Nudie Bar Has a Case for Millionaire Party Rights
CINCINNATI (CN) - Barring a Michigan strip club from masquerading as a casino for charitable "millionaire parties" may have trampled the First Amendment, the 6th Circuit ruled.
Michigan law defines a millionaire party as an "event at which wagers are placed upon games of chance customarily associated with a gambling casino through the use of imitation money or chips that have a nominal equal to or greater than the value of the currency for which they can be exchanged."
All proceeds of such events must go to charity, and hosts must be licensed by the state. Michigan says an eligible host must be a "qualified organization" - a standard it describes as a "bona fide religious, educational, service, senior citizens, fraternal, or veterans' organization that operates without profit to its members."
Top Flight Entertainment's plans to host millionaire parties at its Inkster, Mich., topless bar Flight Club quickly caused waves in the community.
It had subleased some of its property to millionaire party organizer Flying Aces, which in turn had gotten the green light from the state's lottery commissioner in 2011.
Flying Aces, one of its "substantial" shareholders and Flight Club each sued Michigan Gov. Rick Snyder that year when the tried to cancel its billboard advertising of the millionaire parties based on the newly passed laws regulating advertisements for sexually oriented businesses.
The state ultimately enjoined the laws as facially unconstitutional , but Flying Aces and Flight Club then faced investigation by the state police. Authorities advised Flying Aces that they would be bringing administrative charges against several of the organizations that conducted its millionaire parties, and that the club would not receive another events license until the investigation wrapped up.
Top Flight Entertainment and Flying Aces filed suit in January 2012, alleging that the licensing holdup was retaliation for their challenge to the advertising law.
A federal judge in Detroit dismissed the suit, but a divided three-judge panel of the 6th Circuit revived the plaintiffs' First Amendment claim Friday.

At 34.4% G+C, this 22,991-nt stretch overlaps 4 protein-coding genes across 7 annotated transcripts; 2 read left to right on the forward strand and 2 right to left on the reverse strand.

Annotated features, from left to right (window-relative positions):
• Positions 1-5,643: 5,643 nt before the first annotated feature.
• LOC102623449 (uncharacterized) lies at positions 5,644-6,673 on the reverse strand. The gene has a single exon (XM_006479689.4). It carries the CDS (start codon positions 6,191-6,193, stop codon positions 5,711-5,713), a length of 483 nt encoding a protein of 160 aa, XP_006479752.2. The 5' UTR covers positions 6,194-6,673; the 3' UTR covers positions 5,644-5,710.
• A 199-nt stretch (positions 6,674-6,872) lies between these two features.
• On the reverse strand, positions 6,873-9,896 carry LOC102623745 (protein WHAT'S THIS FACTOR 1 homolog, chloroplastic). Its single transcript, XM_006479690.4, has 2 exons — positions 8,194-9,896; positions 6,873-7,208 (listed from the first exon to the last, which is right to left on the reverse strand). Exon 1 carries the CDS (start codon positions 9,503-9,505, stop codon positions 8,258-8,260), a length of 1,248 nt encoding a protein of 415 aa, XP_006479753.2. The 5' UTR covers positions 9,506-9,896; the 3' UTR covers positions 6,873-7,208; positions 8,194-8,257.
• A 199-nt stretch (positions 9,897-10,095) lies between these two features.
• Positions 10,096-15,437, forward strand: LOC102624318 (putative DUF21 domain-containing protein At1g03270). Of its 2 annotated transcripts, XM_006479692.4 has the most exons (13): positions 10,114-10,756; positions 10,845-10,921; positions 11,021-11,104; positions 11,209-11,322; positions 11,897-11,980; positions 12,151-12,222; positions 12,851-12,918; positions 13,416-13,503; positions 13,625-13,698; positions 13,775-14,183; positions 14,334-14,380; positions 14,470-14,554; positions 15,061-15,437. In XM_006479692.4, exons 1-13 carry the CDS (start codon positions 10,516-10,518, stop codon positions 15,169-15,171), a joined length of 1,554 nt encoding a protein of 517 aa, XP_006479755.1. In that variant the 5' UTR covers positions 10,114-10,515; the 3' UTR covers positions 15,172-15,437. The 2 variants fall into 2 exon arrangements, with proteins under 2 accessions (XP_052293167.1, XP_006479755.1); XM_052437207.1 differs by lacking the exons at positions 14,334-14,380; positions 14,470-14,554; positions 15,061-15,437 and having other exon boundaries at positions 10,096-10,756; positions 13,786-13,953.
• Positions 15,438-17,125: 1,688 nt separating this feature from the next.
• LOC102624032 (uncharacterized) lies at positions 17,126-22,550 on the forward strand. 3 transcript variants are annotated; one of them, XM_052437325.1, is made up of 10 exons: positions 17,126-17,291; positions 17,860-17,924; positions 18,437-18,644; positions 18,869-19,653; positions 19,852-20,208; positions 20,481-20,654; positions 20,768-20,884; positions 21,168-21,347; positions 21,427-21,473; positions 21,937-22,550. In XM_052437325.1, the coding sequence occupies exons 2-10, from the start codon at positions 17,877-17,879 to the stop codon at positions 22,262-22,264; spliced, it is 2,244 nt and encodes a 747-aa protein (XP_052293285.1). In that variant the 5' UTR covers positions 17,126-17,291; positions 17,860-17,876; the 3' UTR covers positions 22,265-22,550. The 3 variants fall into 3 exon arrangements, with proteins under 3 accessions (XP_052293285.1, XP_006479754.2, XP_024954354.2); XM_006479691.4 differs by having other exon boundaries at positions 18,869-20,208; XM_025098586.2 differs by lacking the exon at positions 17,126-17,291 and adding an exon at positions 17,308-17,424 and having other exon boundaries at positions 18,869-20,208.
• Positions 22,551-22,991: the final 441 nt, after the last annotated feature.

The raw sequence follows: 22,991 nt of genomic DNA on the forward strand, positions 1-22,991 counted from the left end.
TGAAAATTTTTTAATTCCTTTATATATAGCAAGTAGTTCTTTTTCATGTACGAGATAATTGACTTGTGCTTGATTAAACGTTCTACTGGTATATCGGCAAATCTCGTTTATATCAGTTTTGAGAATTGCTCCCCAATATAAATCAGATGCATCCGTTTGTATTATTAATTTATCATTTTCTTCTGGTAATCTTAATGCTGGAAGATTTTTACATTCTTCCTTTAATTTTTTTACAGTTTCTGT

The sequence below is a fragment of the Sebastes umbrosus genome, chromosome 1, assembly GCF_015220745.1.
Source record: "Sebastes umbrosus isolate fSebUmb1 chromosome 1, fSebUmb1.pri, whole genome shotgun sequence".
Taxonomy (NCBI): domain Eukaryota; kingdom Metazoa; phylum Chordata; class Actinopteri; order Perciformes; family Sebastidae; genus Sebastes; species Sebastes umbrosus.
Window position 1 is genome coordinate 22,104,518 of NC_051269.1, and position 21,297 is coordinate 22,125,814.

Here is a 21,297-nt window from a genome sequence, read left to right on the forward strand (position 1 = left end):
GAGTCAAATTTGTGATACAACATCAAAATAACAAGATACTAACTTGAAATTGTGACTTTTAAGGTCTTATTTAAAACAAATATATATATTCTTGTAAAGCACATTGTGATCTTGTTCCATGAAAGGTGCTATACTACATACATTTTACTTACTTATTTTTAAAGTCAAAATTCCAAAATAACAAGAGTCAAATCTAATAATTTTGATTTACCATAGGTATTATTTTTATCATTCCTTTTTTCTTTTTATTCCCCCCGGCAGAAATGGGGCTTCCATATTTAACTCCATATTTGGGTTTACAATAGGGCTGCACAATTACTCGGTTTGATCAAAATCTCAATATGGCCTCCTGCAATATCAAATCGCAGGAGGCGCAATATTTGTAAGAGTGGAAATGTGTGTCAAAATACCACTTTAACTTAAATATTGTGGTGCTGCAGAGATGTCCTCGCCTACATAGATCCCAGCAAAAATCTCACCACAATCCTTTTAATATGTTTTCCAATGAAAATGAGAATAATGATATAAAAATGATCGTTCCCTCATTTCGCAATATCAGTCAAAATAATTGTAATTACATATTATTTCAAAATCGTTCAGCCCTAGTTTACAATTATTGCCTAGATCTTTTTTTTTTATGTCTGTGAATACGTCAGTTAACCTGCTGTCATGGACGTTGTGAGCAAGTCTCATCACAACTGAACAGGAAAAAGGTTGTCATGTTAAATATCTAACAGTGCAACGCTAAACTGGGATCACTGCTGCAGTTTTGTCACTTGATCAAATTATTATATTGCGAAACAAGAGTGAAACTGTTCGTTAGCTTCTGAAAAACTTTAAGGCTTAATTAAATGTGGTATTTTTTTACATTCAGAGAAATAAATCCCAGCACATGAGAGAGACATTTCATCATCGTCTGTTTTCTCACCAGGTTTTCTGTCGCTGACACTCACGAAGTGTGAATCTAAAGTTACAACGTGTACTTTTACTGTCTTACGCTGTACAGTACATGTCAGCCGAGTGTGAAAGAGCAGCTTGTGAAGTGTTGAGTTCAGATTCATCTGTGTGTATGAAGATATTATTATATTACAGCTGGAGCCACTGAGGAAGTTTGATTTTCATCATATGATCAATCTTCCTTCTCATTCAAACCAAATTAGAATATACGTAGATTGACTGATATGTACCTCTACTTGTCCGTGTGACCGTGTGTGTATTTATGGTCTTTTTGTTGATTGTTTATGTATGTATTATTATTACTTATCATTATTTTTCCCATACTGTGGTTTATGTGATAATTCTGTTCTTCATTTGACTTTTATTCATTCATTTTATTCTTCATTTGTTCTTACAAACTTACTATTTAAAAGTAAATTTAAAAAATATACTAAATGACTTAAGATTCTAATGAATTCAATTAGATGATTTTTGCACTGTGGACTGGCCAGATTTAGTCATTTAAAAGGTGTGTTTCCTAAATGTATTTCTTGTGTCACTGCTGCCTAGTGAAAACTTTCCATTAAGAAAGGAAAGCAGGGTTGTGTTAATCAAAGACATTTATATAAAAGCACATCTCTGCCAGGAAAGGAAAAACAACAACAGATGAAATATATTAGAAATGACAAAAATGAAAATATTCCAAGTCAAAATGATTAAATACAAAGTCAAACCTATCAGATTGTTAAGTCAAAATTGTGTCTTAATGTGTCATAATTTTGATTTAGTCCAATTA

"Plaintiffs have alleged a plausible reason - complaints about millionaire parties being held at their topless bar - that suggests defendants may have denied the licenses on the basis of protected conduct," Judge Helen White wrote for the majority.
Top Flight and Flying Aces may be able to prove that the denial of all future licenses denies them the opportunity to "redress their grievances," according to the ruling.
"Plaintiffs allege sufficient facts to state a claim of First Amendment retaliation," White wrote. "Although defendants dispute the reason for the license denials, we must accept plaintiffs' well-pleaded claims."
The majority added that "it is not implausible that the denial of necessary licenses to organizations seeking to hold millionaire parties at Flying Aces might cause economic injury sufficient to deter plaintiffs from filing future litigation."
Millionaire party licensing was transferred from the lottery commissioner to the head of the Michigan Gaming Control Board over a year ago, but the court found that lottery commissioner M. Scott Bowen can be sued in his official capacity.
Attorney General Bill Schuette is off the hook, however, based on the lack of allegations "that Schuette had knowledge of, or participated in, Bowen's alleged policy of denying all millionaire-party licenses for events at Flying Aces."
In a partial dissent, Judge Damon Keith said the lower court had properly dismissed all of the claims.
"If the commissioner chooses to issue a license for a Millionaire Party, that license is given to a charity - not the venue where the event will be held," Keith wrote. "There is no license to lease space for a millionaire party. There is no process for approving a would-be lessor. All of these facts are undisputed by Top Flight. Therefore, Top Flight has not identified any protected property interest in being an approved location. As the District Court held, Top Flight has provided no source in state law or regulations from which it derived any expectation of entitlement."